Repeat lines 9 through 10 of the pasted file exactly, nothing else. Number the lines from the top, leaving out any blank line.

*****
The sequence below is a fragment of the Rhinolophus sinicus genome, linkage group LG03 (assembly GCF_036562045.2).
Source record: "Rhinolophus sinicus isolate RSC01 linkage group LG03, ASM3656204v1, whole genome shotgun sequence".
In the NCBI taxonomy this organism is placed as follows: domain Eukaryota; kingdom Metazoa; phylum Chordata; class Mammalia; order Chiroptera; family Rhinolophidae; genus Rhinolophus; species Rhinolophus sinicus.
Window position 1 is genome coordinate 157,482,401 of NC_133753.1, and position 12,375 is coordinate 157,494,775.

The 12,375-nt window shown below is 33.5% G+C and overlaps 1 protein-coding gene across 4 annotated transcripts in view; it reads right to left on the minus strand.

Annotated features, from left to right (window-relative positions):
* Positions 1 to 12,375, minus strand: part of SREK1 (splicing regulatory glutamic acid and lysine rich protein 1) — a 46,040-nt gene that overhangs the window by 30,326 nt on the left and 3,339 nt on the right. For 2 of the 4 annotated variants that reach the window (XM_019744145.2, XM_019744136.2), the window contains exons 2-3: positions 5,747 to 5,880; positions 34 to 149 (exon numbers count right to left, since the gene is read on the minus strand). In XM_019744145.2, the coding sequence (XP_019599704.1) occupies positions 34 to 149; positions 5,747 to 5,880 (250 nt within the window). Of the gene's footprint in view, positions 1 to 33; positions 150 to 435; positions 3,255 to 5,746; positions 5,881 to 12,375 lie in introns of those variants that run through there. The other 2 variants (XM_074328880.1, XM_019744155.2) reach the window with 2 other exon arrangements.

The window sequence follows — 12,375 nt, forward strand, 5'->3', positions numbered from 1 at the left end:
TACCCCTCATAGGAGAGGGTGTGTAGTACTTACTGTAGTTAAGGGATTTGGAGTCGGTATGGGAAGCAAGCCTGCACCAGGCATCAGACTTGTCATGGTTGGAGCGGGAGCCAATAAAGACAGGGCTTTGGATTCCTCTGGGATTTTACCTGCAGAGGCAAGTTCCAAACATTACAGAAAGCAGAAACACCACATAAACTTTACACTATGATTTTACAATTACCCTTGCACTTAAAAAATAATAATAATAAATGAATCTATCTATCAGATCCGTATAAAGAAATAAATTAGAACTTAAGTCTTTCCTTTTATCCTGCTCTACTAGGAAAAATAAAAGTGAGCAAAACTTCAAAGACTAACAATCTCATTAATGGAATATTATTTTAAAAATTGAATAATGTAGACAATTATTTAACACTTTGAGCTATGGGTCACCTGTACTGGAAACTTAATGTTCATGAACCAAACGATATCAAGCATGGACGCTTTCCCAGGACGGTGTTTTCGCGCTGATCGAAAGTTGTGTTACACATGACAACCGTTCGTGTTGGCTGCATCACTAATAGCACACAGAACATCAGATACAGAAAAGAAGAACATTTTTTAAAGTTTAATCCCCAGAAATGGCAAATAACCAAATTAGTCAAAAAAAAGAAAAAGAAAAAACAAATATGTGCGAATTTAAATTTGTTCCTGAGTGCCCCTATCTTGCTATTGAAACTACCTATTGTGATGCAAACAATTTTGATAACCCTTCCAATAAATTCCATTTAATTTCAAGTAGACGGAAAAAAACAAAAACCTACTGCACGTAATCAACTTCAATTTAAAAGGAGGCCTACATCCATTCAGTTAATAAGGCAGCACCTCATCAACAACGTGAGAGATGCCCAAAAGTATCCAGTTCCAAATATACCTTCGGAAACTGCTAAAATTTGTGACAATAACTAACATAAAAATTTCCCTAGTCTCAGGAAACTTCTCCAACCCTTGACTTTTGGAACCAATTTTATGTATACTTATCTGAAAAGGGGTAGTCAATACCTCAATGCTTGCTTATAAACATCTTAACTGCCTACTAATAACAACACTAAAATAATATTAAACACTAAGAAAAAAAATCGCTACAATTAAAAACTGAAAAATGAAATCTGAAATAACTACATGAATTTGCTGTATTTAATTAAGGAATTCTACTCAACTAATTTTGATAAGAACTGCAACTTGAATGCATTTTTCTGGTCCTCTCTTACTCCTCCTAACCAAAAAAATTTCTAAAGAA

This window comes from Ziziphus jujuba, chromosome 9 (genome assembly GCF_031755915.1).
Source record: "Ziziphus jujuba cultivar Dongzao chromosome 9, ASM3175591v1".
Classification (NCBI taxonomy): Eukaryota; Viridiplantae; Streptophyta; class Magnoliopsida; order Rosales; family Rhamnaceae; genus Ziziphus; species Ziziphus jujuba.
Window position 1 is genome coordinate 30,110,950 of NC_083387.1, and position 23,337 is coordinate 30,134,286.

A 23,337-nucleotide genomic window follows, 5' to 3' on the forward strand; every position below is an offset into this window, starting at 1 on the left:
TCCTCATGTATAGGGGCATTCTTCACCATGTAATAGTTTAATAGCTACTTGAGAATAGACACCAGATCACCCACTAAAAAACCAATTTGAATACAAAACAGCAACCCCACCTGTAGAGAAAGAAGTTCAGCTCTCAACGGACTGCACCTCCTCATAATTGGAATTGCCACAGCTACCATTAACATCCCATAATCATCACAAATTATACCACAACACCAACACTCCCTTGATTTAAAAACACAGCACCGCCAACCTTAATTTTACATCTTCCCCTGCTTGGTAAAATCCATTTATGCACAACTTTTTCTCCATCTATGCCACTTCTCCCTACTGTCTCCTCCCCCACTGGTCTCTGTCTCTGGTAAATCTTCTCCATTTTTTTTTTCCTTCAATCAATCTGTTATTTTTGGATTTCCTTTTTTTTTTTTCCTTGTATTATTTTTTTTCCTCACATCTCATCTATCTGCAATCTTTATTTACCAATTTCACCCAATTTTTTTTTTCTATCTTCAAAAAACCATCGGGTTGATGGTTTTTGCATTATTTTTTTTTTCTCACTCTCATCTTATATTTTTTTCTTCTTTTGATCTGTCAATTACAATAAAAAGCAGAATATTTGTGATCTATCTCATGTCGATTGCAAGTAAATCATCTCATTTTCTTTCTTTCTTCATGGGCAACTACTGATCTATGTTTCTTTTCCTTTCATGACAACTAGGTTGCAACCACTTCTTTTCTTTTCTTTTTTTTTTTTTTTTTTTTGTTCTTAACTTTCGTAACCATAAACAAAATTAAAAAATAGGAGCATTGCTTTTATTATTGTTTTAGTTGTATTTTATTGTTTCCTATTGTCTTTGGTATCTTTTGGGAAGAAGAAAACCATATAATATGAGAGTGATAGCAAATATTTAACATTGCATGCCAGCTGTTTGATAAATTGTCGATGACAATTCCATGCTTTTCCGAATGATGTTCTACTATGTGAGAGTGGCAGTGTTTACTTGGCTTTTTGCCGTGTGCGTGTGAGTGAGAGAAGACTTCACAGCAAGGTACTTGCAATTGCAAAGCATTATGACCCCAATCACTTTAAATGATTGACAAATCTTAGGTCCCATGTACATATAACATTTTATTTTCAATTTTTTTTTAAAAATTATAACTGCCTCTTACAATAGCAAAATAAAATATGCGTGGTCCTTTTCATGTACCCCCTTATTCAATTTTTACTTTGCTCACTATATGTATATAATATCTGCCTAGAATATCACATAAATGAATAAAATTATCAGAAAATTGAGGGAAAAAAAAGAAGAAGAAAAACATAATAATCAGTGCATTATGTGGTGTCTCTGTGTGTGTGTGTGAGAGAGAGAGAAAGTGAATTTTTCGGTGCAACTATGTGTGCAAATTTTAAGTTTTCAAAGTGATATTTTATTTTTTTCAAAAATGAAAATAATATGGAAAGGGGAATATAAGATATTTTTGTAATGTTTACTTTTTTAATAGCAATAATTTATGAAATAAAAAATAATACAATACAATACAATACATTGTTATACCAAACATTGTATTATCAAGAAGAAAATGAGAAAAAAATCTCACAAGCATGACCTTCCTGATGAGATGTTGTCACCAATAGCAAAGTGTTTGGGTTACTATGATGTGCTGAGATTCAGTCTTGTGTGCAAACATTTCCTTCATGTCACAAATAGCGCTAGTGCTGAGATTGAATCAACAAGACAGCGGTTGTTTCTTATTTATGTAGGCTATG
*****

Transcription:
TACCCCTCATAGGAGAGGGTGTGTAGTACTTACTGTAGTTAAGGGATTTGGAGTCGGTATGGGAAGCAAGCCTGCACCAGGCATCAGACTTGTCATGGTTGGAGCGGGAGCCAATAAAGACAGGGCTTTGGATTCCTCTGGGATTTTACCTGCAGAGGCAAGTTCCAAACATTACAGAAAGCAGAAACACCACATAAACTTTACACTATGATTTTACAATTACCCTTGCACTTAAAAAATAATAATAATAAATGAATCTATCTATCAGATCCGTATAAAGAAATAAATTAGAACTTAAGTCTTTCCTTTTATCCTGCTCTACTAGGAAAAATAAAAGTGAGCAAAACTTCAAAGACTAACAATCTCATTAATGGAATATTATTTTAAAAATTGAATAATGTAGACAATTATTTAACACTTTGAGCTATGGGTCACCTGTACTGGAAACTTAATGTTCATGAACCAAACGATATCAAGCATGGACGCTTTCCCAGGACGGTGTTTTCGCGCTGATCGAAAGTTGTGTTACACATGACAACCGTTCGTGTTGGCTGCATCACTAATAGCACACAGAACATCAGATACAGAAAAGAAGAACATTTTTTAAAGTTTAATCCCCAGAAATGGCAAATAACCAAATTAGTCAAAAAAAAGAAAAAGAAAAAACAAATATGTGCGAATTTAAATTTGTTCCTGAGTGCCCCTATCTTGCTATTGAAACTACCTATTGTGATGCAAACAATTTTGATAACCCTTCCAATAAATTCCATTTAATTTCAAGTAGACGGAAAAAAACAAAAACCTACTGCACGTAATCAACTTCAATTTAAAAGGAGGCCTACATCCATTCAGTTAATAAGGCAGCACCTCATCAACAACGTGAGAGATGCCCAAAAGTATCCAGTTCCAAATATACCTTCGGAAACTGCTAAAATTTGTGACAATAACTAACATAAAAATTTCCCTAGTCTCAGGAAACTTCTCCAACCCTTGACTTTTGGAACCAATTTTATGTATACTTATCTGAAAAGGGGTAGTCAATACCTCAATGCTTGCTTATAAACATCTTAACTGCCTACTAATAACAACACTAAAATAATATTAAACACTAAGAAAAAAAATCGCTACAATTAAAAACTGAAAAATGAAATCTGAAATAACTACATGAATTTGCTGTATTTAATTAAGGAATTCTACTCAACTAATTTTGATAAGAACTGCAACTTGAATGCATTTTTCTGGTCCTCTCTTACTCCTCCTAACCAAAAAAATTTCTAAAGAA

This window comes from Ziziphus jujuba, chromosome 9 (genome assembly GCF_031755915.1).